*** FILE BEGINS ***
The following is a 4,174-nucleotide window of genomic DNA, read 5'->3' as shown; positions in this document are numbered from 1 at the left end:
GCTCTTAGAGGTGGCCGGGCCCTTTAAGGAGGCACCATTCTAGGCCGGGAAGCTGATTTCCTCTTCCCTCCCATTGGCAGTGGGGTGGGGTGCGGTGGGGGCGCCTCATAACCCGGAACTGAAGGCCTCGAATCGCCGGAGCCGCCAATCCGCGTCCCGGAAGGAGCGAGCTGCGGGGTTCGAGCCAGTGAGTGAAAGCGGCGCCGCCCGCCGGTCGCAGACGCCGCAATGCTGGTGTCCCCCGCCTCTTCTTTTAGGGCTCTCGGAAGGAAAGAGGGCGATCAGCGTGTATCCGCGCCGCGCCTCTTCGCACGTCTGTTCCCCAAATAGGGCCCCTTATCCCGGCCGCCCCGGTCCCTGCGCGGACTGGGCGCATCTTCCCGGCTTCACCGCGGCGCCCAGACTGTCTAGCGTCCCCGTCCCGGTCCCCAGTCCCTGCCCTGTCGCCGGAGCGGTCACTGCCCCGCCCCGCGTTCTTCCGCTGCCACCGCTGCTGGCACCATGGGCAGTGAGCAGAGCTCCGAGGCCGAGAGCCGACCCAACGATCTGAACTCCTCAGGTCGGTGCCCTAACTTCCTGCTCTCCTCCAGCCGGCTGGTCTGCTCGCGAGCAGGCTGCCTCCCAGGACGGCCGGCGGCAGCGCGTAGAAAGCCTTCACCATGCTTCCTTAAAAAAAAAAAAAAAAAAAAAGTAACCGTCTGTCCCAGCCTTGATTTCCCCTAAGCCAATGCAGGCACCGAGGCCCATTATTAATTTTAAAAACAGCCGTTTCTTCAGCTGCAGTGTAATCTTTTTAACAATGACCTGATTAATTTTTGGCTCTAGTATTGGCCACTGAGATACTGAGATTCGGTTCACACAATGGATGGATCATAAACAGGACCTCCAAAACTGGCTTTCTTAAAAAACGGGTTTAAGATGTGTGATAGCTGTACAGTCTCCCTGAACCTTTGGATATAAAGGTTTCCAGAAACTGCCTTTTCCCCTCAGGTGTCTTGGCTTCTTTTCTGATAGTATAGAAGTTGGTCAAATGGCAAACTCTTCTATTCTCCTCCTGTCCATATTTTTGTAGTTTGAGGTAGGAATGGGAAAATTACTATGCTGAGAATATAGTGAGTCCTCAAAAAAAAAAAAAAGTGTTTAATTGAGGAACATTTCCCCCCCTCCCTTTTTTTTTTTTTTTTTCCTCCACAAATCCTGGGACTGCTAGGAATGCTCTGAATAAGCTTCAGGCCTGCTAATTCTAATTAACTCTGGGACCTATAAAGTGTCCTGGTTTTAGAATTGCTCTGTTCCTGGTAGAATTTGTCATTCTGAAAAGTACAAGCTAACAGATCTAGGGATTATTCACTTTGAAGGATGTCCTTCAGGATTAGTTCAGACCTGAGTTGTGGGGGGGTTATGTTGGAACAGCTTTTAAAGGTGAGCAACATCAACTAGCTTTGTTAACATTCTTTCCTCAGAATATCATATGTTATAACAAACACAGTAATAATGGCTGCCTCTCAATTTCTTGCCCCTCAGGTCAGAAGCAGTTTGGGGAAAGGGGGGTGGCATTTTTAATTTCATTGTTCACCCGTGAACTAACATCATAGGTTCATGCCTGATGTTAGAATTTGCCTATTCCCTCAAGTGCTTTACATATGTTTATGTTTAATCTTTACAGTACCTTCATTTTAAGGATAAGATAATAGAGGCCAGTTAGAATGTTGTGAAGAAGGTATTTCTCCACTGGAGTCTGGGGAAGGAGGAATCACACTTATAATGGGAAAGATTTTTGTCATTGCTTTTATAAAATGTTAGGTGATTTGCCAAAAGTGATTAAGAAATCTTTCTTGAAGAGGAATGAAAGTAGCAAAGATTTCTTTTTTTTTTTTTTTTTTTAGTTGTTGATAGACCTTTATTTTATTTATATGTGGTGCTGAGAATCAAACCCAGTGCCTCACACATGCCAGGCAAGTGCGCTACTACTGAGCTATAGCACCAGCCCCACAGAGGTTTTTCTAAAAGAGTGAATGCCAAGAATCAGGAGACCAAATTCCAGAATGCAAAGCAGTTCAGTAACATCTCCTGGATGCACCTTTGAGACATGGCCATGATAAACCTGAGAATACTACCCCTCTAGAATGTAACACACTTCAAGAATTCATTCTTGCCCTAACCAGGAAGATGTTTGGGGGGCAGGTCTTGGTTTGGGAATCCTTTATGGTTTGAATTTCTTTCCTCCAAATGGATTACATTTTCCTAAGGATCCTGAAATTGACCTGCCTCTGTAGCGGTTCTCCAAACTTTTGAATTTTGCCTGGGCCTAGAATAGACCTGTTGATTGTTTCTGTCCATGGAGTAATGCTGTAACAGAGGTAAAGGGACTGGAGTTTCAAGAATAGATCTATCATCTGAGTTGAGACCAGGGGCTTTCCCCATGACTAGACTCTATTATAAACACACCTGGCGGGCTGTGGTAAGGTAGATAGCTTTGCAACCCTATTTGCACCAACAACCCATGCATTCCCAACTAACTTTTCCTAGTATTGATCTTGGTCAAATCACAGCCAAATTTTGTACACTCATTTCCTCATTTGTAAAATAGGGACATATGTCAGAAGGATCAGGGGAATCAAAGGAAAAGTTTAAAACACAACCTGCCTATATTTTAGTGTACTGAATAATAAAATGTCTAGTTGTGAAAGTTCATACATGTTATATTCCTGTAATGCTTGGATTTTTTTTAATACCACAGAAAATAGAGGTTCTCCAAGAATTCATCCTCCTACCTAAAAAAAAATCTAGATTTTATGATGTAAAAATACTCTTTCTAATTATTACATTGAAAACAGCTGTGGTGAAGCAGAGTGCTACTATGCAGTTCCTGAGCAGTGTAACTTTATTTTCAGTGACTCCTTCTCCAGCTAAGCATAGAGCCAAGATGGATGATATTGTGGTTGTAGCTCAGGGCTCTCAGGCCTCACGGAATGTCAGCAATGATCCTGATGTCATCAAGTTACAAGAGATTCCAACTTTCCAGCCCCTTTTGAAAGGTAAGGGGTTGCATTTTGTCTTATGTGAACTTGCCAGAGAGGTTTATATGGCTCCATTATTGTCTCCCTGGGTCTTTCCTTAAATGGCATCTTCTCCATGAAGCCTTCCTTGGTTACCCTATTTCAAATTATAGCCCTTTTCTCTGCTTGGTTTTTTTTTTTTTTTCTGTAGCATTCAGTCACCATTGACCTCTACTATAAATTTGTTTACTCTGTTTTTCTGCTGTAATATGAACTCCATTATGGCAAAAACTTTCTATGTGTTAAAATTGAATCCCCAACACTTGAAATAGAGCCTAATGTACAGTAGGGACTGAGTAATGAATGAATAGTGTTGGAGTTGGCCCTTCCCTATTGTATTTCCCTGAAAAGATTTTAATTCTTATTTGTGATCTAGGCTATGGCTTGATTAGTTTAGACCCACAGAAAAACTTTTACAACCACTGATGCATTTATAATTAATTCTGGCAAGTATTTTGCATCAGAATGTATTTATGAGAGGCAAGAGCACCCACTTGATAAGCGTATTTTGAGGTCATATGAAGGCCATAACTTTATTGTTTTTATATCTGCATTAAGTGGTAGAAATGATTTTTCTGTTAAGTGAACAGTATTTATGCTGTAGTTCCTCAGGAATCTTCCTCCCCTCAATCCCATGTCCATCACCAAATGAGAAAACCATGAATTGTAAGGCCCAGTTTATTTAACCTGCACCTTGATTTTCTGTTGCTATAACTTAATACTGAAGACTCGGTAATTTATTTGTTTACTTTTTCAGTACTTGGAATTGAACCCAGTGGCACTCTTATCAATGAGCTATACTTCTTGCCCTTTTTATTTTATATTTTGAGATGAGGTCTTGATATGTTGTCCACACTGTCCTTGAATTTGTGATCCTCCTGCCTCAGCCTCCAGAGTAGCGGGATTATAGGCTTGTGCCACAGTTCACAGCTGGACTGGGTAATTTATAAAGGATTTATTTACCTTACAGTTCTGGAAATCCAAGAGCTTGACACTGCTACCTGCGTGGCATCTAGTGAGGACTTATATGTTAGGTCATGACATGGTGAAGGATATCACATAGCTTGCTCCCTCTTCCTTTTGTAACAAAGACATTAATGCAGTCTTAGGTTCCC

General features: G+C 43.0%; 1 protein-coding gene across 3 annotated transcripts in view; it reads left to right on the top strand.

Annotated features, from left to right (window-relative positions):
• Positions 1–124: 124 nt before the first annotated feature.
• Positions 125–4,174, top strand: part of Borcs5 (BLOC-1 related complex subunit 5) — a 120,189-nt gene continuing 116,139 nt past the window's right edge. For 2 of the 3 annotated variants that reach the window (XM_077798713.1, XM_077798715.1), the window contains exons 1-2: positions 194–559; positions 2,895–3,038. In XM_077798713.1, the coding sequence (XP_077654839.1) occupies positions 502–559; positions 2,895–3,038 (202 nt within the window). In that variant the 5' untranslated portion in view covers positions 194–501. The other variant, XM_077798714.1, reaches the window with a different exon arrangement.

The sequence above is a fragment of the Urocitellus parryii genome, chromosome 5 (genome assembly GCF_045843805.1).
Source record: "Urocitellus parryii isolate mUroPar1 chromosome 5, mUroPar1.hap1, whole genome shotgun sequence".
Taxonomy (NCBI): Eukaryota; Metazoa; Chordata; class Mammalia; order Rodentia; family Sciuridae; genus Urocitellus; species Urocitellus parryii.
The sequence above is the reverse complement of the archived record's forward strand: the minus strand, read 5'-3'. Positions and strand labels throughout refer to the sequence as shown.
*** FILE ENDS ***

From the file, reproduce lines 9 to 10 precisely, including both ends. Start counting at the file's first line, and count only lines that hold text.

Taxonomy (NCBI): Eukaryota; Metazoa; Chordata; class Mammalia; order Rodentia; family Sciuridae; genus Urocitellus; species Urocitellus parryii.
The sequence above is the reverse complement of the archived record's forward strand: the minus strand, read 5'-3'. Positions and strand labels throughout refer to the sequence as shown.